Greatness can start anywhere. We're a small team with a modest-sized fund, though, and believe we can really only help if we’re nearby. Startups depend on trust, and it's hard to build trust without spending time together in person. That means San Francisco and New York since our team is in both of those cities. We have deep roots in both places so our ability to bring in local folks who can help is greater there, and we only want to invest where we believe we can be disproportionately helpful. We would consider an investment elsewhere (for example if an area has a deep specialty, as some regions do with security startups), it's just harder for us.
The same is true for startups that are headquartered in one of our hometowns and have an initial market elsewhere (e.g., a company in San Francisco focused on doing something in India). We believe companies should be as close to their customers as possible, and we want to deeply understand a startup's potential customers -- that's difficult when it's targeting customers in markets that are far from where we have expertise and relationships.
We have invested outside of San Francisco and New York a couple of times (Seattle once… Boston a couple of times…), though we need an exceptional reason (and often it's when we already know and trust the team).
We find investments in many ways, but our favorite is for founders we have already backed to refer other founders.
Founders are our customers, and we believe in doing more than waiting to be introduced to them -- we want to get to know them early. So we have developed a model in partnership with the Lester Center for Entrepreneurship at UC Berkeley’s Haas School of Business (based on data from AngelList and others) to predict who are the people in Silicon Valley and New York statistically most likely to become founders, who haven't yet -- our "Future Founders" group. We reach out to these individuals to form relationships with them, and encourage them to form relationships with each other.
After that, we are most likely to invest in companies that come to us through someone we trust. Several of those have come our way through referrals from the staff at Bloomberg -- this creates an instant “customer reference,” often from someone whose judgment we respect.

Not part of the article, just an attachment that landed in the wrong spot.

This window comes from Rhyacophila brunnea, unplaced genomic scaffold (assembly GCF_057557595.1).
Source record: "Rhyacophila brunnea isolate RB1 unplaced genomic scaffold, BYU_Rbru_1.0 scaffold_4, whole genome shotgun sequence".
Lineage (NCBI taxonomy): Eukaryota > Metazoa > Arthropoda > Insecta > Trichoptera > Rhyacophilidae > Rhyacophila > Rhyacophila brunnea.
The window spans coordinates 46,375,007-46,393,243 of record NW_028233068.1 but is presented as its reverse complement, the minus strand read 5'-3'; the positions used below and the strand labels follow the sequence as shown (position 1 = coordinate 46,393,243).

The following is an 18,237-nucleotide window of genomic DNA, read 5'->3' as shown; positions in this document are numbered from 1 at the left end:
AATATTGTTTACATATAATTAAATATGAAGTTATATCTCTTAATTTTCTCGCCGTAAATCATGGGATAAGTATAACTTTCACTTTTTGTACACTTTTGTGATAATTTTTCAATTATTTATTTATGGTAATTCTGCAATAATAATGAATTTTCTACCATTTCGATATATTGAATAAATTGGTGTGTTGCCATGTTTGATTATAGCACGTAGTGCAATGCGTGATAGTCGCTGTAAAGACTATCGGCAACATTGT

We don’t really find companies, we mostly find founders. We tend to ask people we trust who are the 1-2 most exceptional people you’ve met, whether in school or at work, or in some other way -- and then we get to know those people. We hope that some of those people evolve to be great founders, and we’d like to know them whether or not they do.
We also try a lot of products. Our phones have many, many apps installed. And we read. We reach out to people and companies whose products we like, or who we read about.
We keep track of companies we’ve been in touch with -- just like we’d hope that our companies do, we have an organized system for our outreach. In general, we try to run our fund with the same tools our companies use.
We also created the Open Scouts program to deepen relationships with a handful of angels we trust. With the program, administered through AngelList syndicates, we back every deal our Open Scouts do at a fixed ratio with their personal investment. We are not direct investors in their portfolio companies and each Scout manages their relationship with companies. Our intent is to support people we trust, and extend our fund to support many more companies, not to create direct deal flow for us. (In fact, sometimes our Open Scouts might invest in companies competitive to ones in our portfolio -- since we have no visibility into details about those companies, and we're obligated to back them if our Open Scouts do, we can continue to serve our portfolio companies effectively. We treat this situation the same way as if we'd invested in a venture fund that backed a startup competitive to one of ours.)
Our focus is investing in startups that improve work -- and knowledge work in particular.
We have doubts about the effectiveness of theme-based investing. The best founders can surprise an investor with an unexpected take on a category. That said, there are areas our team has grown to care about and learn about. We only want to invest in companies where we believe we have enough understanding to be enormously valuable to our founders, and to have good enough judgment to support founders through thick and thin.
Machine intelligence crosses all the areas we care about, and we have treated it as our main interest area for several years now. We believe machine intelligence will transform every industry and every function -- and we focus on its effects on business. We believe machine intelligence will be like electricity: cheap, convenient and on-demand. We want to back the founders ushering this future into the now.